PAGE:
I do not know about the flours you have in China. If I lived there, I would buy small amounts of each flour (say 1 or 2 kilograms each) and try making different breads to see how they feel, bake, and taste. 

I am interested in this thread because I would like to understand why my friends say that the baguettes they remember from when they lived in France (baked by French experts) cannot be matched by our expert bakers here in the USA. Some people say that it is the difference in the wheat flour that they use in France compared with the wheat flour we have here in the USA. I would like to understand this better. I hope that more experienced people will join in. 


idaveindy's picture

Protein % is one rule of thumb. But when comparing flours from one country to flours from another country, other technical characteristics of flour often come into play.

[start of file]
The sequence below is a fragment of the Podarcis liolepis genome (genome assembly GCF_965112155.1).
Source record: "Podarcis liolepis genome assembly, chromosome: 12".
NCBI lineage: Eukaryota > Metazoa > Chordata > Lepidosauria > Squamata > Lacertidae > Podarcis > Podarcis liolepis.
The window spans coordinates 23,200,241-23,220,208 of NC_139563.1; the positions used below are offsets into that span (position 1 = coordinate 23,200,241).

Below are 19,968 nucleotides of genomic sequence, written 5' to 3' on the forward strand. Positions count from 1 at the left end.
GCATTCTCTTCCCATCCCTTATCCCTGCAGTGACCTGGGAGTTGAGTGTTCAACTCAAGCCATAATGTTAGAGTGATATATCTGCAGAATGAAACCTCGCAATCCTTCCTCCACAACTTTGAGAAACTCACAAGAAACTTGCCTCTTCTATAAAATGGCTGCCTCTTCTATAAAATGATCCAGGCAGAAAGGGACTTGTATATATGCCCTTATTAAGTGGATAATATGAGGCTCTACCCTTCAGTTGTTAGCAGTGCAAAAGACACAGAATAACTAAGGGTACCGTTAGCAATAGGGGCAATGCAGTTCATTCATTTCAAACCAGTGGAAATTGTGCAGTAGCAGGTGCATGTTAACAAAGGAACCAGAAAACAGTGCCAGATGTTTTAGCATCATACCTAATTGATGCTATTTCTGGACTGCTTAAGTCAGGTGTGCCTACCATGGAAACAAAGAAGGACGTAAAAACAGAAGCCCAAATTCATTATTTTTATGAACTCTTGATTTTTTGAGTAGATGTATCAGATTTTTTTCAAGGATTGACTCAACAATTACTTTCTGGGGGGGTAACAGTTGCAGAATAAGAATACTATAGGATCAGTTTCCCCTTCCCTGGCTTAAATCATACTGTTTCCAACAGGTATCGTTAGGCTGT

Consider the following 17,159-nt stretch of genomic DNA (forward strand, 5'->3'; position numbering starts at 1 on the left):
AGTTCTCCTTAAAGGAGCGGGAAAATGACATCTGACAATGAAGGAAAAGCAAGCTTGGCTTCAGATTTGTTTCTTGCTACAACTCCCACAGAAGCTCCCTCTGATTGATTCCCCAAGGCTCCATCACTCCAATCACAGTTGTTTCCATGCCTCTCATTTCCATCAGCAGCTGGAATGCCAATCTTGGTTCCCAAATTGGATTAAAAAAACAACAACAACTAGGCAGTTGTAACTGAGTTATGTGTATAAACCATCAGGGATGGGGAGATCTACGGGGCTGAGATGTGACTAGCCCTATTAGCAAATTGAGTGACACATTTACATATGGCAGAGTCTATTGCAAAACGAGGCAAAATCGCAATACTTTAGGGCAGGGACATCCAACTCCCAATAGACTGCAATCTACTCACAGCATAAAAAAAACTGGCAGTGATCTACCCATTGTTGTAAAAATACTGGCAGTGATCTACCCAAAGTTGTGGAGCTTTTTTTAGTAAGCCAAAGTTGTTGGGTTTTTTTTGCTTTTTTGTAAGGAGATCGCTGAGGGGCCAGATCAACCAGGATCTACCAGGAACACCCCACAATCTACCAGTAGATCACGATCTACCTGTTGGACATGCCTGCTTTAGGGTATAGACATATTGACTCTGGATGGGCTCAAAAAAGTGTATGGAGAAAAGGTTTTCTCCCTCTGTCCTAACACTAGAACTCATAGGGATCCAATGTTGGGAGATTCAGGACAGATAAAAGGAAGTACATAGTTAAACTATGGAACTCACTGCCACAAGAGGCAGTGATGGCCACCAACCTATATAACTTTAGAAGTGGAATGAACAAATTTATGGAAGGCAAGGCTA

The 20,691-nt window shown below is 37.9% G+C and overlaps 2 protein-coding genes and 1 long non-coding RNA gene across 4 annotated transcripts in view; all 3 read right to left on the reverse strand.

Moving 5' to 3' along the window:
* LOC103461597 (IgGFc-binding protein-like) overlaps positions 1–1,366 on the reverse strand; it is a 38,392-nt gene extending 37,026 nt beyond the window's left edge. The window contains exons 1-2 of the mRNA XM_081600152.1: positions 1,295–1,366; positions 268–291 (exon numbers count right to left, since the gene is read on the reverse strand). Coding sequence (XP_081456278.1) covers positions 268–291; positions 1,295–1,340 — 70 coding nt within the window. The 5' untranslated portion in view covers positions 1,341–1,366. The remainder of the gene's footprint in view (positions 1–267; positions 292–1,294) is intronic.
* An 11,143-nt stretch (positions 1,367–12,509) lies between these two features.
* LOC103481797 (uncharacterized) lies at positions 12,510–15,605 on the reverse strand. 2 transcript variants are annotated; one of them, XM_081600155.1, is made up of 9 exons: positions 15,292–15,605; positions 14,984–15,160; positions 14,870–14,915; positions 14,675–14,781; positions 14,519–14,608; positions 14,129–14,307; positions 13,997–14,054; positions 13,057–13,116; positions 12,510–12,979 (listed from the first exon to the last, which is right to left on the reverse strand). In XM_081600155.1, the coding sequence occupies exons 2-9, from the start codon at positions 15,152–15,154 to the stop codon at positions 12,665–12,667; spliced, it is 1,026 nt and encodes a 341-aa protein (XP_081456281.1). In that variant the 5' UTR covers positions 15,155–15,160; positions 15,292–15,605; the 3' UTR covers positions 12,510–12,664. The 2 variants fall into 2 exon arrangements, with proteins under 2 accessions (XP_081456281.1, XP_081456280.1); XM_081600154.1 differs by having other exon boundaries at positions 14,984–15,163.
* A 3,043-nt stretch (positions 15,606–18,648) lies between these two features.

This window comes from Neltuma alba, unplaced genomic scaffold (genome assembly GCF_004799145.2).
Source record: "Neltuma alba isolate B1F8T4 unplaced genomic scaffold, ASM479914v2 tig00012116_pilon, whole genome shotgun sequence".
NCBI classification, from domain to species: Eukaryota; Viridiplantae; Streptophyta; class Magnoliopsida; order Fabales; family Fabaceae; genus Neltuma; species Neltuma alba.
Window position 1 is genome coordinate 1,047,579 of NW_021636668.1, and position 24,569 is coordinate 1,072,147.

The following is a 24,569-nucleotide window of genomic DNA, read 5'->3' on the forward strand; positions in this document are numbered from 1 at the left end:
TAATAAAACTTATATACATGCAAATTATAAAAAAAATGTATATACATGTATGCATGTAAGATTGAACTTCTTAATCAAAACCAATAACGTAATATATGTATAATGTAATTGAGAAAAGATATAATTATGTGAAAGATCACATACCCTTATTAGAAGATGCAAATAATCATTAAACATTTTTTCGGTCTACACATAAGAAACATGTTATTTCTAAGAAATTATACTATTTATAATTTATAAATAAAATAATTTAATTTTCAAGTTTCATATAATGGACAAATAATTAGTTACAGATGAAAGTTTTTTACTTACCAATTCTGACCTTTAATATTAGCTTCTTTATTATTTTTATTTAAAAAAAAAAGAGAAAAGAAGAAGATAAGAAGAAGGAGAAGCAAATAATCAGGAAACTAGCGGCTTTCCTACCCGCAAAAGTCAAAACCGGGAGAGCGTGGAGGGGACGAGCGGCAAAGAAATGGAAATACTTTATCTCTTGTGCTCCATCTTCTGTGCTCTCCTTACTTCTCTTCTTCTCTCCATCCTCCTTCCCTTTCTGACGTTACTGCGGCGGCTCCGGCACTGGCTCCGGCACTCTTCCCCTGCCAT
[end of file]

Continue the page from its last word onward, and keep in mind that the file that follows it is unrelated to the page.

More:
One thing I have learned at TFL, is that when recipes from one country are used with flour from another country, the recipe and procedures usually have to be adjusted.  In other words.... all bets are off -- and experimentation is usually needed.

Further confusion is that a company's word description of flour varies from company to company and country to country.  Words mean different things to different people.  And even in one country, the words can have different technical meaning from company to company (meaning factory or milling compqny.)

So in the end, I support clevins' suggestion to buy a kilogram or 2 of each kind of flour, and just experiment -- make a very small loaf or a few dinner rolls with each type. And maybe combine two of the three flours to see how they work. Small batches using 100 to 120 grams flour may be useful.

Good luck, and bon appétit.

pmccool's picture

I faced a similar situation (although I had a wider range of choices).  I conducted a series of small test bakes with varying hydration levels to get a sense of how the flours behaved.  That gave me enough of a baseline to know how to adjust the recipes for my breads.  It only takes 3 or 4 hours to work through half a dozen samples; you could probably do even more in that amount of time. 


mariana's picture



JanetF's picture